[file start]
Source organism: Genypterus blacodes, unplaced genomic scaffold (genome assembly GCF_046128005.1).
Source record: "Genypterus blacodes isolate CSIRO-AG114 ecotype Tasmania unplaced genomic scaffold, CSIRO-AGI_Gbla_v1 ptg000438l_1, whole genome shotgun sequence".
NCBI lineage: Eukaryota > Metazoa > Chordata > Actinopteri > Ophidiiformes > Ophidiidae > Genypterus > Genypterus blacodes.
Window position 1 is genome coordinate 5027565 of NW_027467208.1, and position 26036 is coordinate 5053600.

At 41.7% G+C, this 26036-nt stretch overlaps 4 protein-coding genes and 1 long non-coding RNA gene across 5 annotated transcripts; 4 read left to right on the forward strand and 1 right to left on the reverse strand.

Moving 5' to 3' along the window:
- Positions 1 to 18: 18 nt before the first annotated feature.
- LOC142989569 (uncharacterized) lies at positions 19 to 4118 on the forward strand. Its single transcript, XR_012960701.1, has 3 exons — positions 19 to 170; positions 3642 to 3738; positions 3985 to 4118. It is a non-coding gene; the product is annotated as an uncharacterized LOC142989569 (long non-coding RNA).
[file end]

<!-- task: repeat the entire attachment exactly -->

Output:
Source organism: Genypterus blacodes, unplaced genomic scaffold (genome assembly GCF_046128005.1).
Source record: "Genypterus blacodes isolate CSIRO-AG114 ecotype Tasmania unplaced genomic scaffold, CSIRO-AGI_Gbla_v1 ptg000438l_1, whole genome shotgun sequence".
NCBI lineage: Eukaryota > Metazoa > Chordata > Actinopteri > Ophidiiformes > Ophidiidae > Genypterus > Genypterus blacodes.
Window position 1 is genome coordinate 5027565 of NW_027467208.1, and position 26036 is coordinate 5053600.

At 41.7% G+C, this 26036-nt stretch overlaps 4 protein-coding genes and 1 long non-coding RNA gene across 5 annotated transcripts; 4 read left to right on the forward strand and 1 right to left on the reverse strand.

Moving 5' to 3' along the window:
- Positions 1 to 18: 18 nt before the first annotated feature.
- LOC142989569 (uncharacterized) lies at positions 19 to 4118 on the forward strand. Its single transcript, XR_012960701.1, has 3 exons — positions 19 to 170; positions 3642 to 3738; positions 3985 to 4118. It is a non-coding gene; the product is annotated as an uncharacterized LOC142989569 (long non-coding RNA).